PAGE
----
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The Pros and Cons of Going to College Far From Home

Becky Leichtling

Written by Becky Leichtlingon March 8th, 2014

I got my start in admissions as an undergrad at Carleton, first as a tour guide and admissions volunteer, then as a senior interviewer of prospective students. As assistant director of admissions at Tufts, I oversaw campus tours and open houses as the outreach coordinator, thus continuing to focus on the prospective student experience and how to make the most of campus visits. In addition to recruiting and reviewing applicants from a geographically diverse territory that included parts of New England, the Midwest, and the Southwest, I served as a regional interview coordinator, varsity athletic liaison, and club sports coach.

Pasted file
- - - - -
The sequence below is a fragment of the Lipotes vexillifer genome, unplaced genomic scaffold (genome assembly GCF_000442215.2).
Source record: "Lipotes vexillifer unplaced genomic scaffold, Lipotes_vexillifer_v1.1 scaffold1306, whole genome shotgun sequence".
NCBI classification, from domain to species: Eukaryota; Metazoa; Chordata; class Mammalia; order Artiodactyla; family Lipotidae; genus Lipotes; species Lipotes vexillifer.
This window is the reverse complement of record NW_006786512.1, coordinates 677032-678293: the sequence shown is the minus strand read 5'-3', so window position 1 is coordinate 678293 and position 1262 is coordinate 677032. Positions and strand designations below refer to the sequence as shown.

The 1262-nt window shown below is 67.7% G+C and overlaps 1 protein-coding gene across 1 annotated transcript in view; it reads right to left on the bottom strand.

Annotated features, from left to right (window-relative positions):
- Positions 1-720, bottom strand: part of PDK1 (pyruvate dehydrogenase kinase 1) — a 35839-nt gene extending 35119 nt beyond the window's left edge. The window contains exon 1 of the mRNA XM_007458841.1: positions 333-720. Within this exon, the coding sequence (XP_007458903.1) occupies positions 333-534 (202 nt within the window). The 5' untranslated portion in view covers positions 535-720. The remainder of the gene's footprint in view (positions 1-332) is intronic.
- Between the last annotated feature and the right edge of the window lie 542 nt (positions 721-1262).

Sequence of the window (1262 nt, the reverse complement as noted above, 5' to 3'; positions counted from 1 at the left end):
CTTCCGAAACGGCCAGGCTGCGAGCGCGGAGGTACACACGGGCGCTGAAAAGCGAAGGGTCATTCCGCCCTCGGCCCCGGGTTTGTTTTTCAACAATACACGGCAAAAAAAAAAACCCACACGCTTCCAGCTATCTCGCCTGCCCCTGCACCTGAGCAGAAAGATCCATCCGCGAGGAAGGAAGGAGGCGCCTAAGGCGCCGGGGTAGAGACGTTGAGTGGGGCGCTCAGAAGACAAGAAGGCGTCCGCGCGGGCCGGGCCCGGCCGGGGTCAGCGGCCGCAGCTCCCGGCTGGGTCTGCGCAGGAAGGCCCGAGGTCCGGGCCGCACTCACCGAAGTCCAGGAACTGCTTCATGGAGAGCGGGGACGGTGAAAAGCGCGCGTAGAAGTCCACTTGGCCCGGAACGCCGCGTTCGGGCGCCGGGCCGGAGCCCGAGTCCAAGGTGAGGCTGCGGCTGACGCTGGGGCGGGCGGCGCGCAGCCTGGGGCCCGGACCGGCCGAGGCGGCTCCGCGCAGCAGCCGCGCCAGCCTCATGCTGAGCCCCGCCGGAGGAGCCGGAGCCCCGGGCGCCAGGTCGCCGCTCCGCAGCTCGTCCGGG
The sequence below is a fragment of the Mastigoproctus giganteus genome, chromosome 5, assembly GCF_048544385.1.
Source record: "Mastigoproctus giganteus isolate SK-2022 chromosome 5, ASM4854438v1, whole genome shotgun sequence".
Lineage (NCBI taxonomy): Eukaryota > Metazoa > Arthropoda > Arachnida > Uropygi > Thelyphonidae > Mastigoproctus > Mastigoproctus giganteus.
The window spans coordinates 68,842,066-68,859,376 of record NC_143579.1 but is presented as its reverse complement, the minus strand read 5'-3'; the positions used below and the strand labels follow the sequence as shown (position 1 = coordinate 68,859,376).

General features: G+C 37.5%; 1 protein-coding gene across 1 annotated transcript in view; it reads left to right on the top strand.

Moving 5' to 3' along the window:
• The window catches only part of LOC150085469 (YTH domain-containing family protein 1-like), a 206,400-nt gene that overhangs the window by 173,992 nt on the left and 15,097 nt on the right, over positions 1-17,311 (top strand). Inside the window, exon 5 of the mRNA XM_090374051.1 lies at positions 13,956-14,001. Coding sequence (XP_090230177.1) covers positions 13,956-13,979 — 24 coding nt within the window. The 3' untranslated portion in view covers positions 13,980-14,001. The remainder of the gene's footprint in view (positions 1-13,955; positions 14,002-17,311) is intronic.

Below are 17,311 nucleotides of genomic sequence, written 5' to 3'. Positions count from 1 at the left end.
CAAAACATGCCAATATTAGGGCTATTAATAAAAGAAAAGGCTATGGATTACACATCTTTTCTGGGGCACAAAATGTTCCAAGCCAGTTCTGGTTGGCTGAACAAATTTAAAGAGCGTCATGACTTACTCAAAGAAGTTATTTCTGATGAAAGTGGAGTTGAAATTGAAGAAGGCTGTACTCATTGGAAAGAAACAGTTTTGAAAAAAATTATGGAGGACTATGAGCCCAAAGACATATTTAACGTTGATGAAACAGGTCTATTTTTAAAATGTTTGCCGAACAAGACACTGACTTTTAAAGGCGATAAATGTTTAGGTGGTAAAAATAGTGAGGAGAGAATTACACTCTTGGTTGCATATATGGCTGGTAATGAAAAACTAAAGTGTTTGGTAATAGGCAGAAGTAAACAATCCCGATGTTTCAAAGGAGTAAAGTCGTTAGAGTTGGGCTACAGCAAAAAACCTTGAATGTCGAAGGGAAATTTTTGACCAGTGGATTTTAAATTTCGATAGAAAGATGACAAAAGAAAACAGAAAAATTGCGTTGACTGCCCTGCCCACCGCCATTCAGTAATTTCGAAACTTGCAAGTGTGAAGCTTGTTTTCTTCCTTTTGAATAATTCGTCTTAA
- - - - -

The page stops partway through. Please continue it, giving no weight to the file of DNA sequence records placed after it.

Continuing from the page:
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Choosing a college: The pros and cons of being far from home It’s Ski Week here in California, and many of my juniors are taking advantage of their vacation to visit colleges. A lot of students prioritize distance from home when making their college list; either they want to stay within a close drive, or they are chomping at the bit to get as far away as possible! Especially with students who have a strong opinion about location, I ask them to back up for a bit before I suggest colleges to visit. What’s really behind that desire to stay close, or to go far? Some students want to stay close to home because they have ongoing family duties to fulfill. Other students have health challenges (or family members with health challenges) that necessitate staying close. For some, the cost of plane tickets to and from college is prohibitive, or immersion in a less-common religious or cultural community makes resettling elsewhere a challenge. This background info is all very useful to me when it comes to suggesting colleges; we can then turn to the question of how far a drive is considered “local.” But in reality, many students I work with don’t have answers like these. Students staying close to home for college may miss out For students who base that decision on fear or a desire to stay within their comfort zone, I encourage them to consider whether their existing comfort zone is a blessing or a crutch. When a friend’s daughter got into a top-tier university 30 minutes from home, the family was thrilled – and when she had a rocky start due to a bad roommate situation, the student moved back home for the semester because it was easier. As the weeks went on and the student settled back in at home, it became easier for her to withdraw into her safety net than to battle through the social and academic craziness that is freshman year. Three years later, the student is still living at home; removing herself from the campus community negatively impacted her ability to make friends, join organizations, and build a lasting network to help her take advantage of her brand-name college after graduation. On the other hand, I can tell you endless stories about nervous kids who flew across the country for college who flourished and thrived, after an adjustment period lasting from 3 hours to three years. If proximity to home gives you the option of taking the easy way out, will you have the fortitude to challenge yourself to grow? How much does college location impact social life? For students who are itching to get away, I applaud their confidence and energy, but remind them that zip code is only one factor to consider. Whether you go to college in Boston or rural Montana, Saturday is likely to consist of brunch in the dining hall, a study session at a local coffee shop, tossing a Frisbee in the afternoon sun, dinner with friends, and a party/a cappella concert/Tina Fey movie marathon in the dorm. Most college students do the same things, regardless of how far they are from home. No matter where students go to college, their worlds are going to dramatically change overnight. Especially for students moving to residential colleges, roommates and new friends and clubs and dining halls will redefine “extracurricular” and “social life.” Academic life will be equally different, as the calendar structure of college coursework is much less regimented than in high school, requiring more independent management and collaboration with other students. In college, classes no longer run from 8-3, extracurriculars are no longer 3-6, and friends become family. In short: many students find that the familiarity or contrast of their collegiate location has very little to do with distance from home. In the end, distance is just one of many factors that contribute to the college experience. And parents, remember – when a student has done a very thoughtful search resulting in enrollment at a good fit college, it’s a good thing when that campus becomes their home. The less they come back, the more invested (and hopefully happier) they are in their new environment. It might hurt – my mom cried the first time I said “going home” and meant returning to campus – but it means they’re doing well and growing up. New Call\u002Dto\u002DAction


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